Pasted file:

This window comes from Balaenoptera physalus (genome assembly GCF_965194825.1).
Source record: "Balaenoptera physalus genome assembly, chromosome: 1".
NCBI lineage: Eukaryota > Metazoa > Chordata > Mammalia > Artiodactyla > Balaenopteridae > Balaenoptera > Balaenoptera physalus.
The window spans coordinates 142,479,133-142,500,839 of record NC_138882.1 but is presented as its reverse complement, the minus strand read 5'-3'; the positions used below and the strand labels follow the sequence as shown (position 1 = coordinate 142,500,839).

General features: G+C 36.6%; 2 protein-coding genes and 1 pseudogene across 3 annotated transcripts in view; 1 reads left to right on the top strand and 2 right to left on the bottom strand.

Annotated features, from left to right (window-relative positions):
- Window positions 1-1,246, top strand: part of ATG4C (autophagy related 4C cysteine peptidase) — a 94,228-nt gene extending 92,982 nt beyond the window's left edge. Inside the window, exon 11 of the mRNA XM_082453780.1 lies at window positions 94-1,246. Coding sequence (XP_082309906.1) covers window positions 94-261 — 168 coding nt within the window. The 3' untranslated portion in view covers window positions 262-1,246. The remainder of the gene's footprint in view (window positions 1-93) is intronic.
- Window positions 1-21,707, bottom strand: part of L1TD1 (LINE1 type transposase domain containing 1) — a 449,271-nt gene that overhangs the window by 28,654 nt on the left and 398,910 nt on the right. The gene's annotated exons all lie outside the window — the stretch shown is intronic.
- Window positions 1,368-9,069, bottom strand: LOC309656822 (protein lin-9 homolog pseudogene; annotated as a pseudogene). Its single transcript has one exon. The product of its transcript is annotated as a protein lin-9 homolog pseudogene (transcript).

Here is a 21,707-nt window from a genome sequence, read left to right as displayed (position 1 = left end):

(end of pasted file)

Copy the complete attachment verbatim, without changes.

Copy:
This window comes from Balaenoptera physalus (genome assembly GCF_965194825.1).
Source record: "Balaenoptera physalus genome assembly, chromosome: 1".
NCBI lineage: Eukaryota > Metazoa > Chordata > Mammalia > Artiodactyla > Balaenopteridae > Balaenoptera > Balaenoptera physalus.
The window spans coordinates 142,479,133-142,500,839 of record NC_138882.1 but is presented as its reverse complement, the minus strand read 5'-3'; the positions used below and the strand labels follow the sequence as shown (position 1 = coordinate 142,500,839).

General features: G+C 36.6%; 2 protein-coding genes and 1 pseudogene across 3 annotated transcripts in view; 1 reads left to right on the top strand and 2 right to left on the bottom strand.

Annotated features, from left to right (window-relative positions):
- Window positions 1-1,246, top strand: part of ATG4C (autophagy related 4C cysteine peptidase) — a 94,228-nt gene extending 92,982 nt beyond the window's left edge. Inside the window, exon 11 of the mRNA XM_082453780.1 lies at window positions 94-1,246. Coding sequence (XP_082309906.1) covers window positions 94-261 — 168 coding nt within the window. The 3' untranslated portion in view covers window positions 262-1,246. The remainder of the gene's footprint in view (window positions 1-93) is intronic.
- Window positions 1-21,707, bottom strand: part of L1TD1 (LINE1 type transposase domain containing 1) — a 449,271-nt gene that overhangs the window by 28,654 nt on the left and 398,910 nt on the right. The gene's annotated exons all lie outside the window — the stretch shown is intronic.
- Window positions 1,368-9,069, bottom strand: LOC309656822 (protein lin-9 homolog pseudogene; annotated as a pseudogene). Its single transcript has one exon. The product of its transcript is annotated as a protein lin-9 homolog pseudogene (transcript).

Here is a 21,707-nt window from a genome sequence, read left to right as displayed (position 1 = left end):